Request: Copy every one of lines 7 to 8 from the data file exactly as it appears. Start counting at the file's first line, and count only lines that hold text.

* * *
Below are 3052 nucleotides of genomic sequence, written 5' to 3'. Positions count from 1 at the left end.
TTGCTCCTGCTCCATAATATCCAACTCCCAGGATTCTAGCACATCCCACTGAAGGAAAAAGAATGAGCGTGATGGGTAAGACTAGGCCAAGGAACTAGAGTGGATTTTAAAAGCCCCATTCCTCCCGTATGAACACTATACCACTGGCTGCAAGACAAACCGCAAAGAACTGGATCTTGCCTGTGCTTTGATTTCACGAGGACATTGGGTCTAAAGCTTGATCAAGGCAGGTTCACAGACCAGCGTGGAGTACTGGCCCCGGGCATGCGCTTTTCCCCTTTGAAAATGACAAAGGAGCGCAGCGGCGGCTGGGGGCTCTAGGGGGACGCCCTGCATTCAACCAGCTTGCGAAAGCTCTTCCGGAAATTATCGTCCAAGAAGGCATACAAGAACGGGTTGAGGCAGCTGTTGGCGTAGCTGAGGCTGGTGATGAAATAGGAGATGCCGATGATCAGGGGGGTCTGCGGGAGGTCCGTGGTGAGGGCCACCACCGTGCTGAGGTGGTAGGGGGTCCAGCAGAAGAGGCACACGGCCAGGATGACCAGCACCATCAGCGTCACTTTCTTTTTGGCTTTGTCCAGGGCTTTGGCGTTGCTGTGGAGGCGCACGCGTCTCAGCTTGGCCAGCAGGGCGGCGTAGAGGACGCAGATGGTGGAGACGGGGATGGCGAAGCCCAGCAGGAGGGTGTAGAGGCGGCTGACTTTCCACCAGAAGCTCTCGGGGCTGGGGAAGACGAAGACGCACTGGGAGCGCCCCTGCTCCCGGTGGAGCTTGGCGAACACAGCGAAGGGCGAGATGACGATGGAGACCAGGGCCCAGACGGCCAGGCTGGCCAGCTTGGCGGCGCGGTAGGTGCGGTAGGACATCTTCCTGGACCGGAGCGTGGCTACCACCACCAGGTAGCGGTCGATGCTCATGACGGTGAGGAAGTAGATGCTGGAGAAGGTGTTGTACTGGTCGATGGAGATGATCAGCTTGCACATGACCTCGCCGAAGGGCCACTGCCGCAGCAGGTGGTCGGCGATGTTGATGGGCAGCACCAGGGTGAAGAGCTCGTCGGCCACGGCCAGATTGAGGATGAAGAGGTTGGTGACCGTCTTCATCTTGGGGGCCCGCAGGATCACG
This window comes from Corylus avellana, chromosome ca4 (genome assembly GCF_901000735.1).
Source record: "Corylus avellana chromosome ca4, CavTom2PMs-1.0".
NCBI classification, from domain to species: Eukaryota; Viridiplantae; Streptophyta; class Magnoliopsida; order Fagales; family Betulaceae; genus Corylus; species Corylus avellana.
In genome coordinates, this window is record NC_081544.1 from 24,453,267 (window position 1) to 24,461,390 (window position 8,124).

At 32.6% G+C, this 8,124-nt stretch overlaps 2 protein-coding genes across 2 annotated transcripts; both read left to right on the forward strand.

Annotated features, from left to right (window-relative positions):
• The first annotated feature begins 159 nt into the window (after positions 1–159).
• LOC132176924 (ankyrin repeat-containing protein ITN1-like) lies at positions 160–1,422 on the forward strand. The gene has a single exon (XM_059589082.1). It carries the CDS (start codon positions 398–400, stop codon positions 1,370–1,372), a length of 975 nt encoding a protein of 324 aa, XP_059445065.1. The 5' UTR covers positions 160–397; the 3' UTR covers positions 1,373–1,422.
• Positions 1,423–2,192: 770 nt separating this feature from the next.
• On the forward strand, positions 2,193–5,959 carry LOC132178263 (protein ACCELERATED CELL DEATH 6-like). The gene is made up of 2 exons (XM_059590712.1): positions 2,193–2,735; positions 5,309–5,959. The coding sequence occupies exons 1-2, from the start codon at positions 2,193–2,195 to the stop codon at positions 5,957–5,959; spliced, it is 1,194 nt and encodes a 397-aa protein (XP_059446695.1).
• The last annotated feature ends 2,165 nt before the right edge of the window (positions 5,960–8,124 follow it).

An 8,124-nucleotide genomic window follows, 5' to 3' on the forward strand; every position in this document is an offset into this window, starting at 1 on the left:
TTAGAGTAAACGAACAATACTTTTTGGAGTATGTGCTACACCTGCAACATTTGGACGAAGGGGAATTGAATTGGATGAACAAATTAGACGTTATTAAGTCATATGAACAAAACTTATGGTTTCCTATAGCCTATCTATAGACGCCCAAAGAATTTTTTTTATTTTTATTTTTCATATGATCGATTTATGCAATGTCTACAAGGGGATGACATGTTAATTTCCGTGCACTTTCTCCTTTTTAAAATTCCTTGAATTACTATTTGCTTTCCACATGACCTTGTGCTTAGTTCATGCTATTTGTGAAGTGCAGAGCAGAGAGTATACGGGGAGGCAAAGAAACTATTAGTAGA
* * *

At 32.6% G+C, this 8,124-nt stretch overlaps 2 protein-coding genes across 2 annotated transcripts; both read left to right on the forward strand.

Annotated features, from left to right (window-relative positions):